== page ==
Greed trig­gers Reign of Ter­ror

The Weekend Australian - Review - - Books - Gideon Haigh Michelle Cox­all

Screen rights for David Grann’s Killers of the Flower Moon were ac­quired last year for $US5 mil­lion, with Martin Scors­ese, Robert De Niro and Leonard DiCaprio now circling. It is easy to see why. The story of the macabre as­sas­si­na­tions of scores of mem­bers of the Osage Na­tion in the 1920s has all the feel of a saga made for pres­tige tele­vi­sion, Dead­wood meets Dal­las, aswirl with blood and oil.

In the 1890s, the Osage had been de­canted from home­lands in Kansas into seem­ingly bar­ren wastes in Ok­la­homa. The dis­cov­ery of hy­dro­car­bons be­neath, how­ever, shortly made them the rich­est people per capita in the world, oc­cu­py­ing, as Grann puts it, Amer­ica’s first ‘‘un­der­ground reser­va­tion’’.

After the oil-drilling came the gold-dig­ging: soon enough, ev­ery­one wanted a piece of the Osage ac­tion. Con­men moved in to rip them off; law­mak­ers set to screw­ing them down; mar­ry­ing an Osage pro­vided ac­cess to an en­vi­able life­style. A 30-year-old woman from Ore­gon wrote the tribe of­fer­ing her hand: ‘‘Will you please tell the rich­est In­dian you know of, and he will find me as good and true as any hu­man be­ing can be.’’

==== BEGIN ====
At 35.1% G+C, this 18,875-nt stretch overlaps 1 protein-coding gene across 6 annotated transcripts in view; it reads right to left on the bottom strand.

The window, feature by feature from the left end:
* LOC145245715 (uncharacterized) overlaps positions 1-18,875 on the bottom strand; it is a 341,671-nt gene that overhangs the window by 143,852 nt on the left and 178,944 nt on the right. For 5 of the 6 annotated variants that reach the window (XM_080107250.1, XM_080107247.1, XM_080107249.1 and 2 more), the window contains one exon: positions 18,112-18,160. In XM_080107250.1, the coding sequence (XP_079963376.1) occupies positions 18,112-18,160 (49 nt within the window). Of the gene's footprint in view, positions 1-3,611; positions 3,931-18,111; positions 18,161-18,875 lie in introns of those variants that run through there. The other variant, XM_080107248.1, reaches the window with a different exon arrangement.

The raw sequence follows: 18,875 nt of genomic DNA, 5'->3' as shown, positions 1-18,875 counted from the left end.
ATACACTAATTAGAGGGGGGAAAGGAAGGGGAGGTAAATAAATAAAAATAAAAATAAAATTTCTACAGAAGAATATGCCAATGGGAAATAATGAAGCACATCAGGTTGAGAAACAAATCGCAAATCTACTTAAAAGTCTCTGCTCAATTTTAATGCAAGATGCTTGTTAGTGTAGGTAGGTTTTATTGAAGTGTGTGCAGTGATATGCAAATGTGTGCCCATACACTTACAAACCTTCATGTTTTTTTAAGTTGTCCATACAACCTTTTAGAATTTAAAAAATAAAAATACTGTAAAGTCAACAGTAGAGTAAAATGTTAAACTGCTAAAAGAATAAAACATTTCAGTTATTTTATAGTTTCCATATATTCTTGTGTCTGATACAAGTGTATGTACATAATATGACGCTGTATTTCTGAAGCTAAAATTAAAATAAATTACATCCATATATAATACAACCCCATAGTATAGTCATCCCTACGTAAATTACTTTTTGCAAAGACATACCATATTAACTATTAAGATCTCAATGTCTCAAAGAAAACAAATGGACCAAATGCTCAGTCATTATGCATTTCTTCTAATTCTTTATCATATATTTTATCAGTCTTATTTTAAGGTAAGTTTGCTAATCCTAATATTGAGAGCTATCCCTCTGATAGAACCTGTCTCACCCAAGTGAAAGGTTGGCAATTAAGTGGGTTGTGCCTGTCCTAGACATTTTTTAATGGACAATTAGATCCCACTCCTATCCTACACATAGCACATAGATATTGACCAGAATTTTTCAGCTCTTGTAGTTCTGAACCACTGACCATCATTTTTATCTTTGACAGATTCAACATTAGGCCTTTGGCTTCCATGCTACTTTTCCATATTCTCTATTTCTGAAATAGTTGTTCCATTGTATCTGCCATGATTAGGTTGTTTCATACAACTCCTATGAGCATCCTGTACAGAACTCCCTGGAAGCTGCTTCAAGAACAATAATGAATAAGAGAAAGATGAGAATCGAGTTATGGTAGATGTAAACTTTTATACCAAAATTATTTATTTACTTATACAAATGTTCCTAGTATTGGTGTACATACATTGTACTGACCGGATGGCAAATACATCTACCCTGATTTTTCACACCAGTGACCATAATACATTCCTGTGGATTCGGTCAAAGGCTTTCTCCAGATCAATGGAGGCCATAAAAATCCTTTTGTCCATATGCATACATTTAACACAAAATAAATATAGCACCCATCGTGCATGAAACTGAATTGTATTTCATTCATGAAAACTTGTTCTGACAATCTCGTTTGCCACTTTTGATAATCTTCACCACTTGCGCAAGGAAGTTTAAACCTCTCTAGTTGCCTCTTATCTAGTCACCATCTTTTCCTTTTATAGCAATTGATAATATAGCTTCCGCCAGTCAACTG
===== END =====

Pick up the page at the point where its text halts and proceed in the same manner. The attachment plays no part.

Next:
Not ev­ery­one was so in­gen­u­ous. If mis­for­tune should be­fall an Osage part­ner, po­ten­tial re­wards mul­ti­plied. The of­fi­cial death toll of the ‘‘Reign of Ter­ror’’ is some­thing in the or­der of 60. Un­of­fi­cially, Grann sug­gests, it is in­cal­cu­la­ble. A staff writer for The New Yorker, he con­cen­trates on only one of a host of con­spir­a­cies, an in­ves­ti­ga­tion of the ven­detta against the fam­ily of one Mol­lie Burkhart, en­gi­neered by cow­boy turned ‘‘high-class gen­tle­man’’ Bill Hale, who was at first, iron­i­cally, per­ceived as a sym­pa­thiser with the Osage.

In pho­to­graphs, Hale re­sem­bles a waist­coated, be­spec­ta­cled ver­sion of Sin­clair Lewis’s Bab­bitt. In ruth­less­ness he ri­valled the blood­i­est of Bor­gias, his agents dis­patch­ing tar­gets by all and any means: pis­tol and poi­sons, dag­gers and dy­na­mite.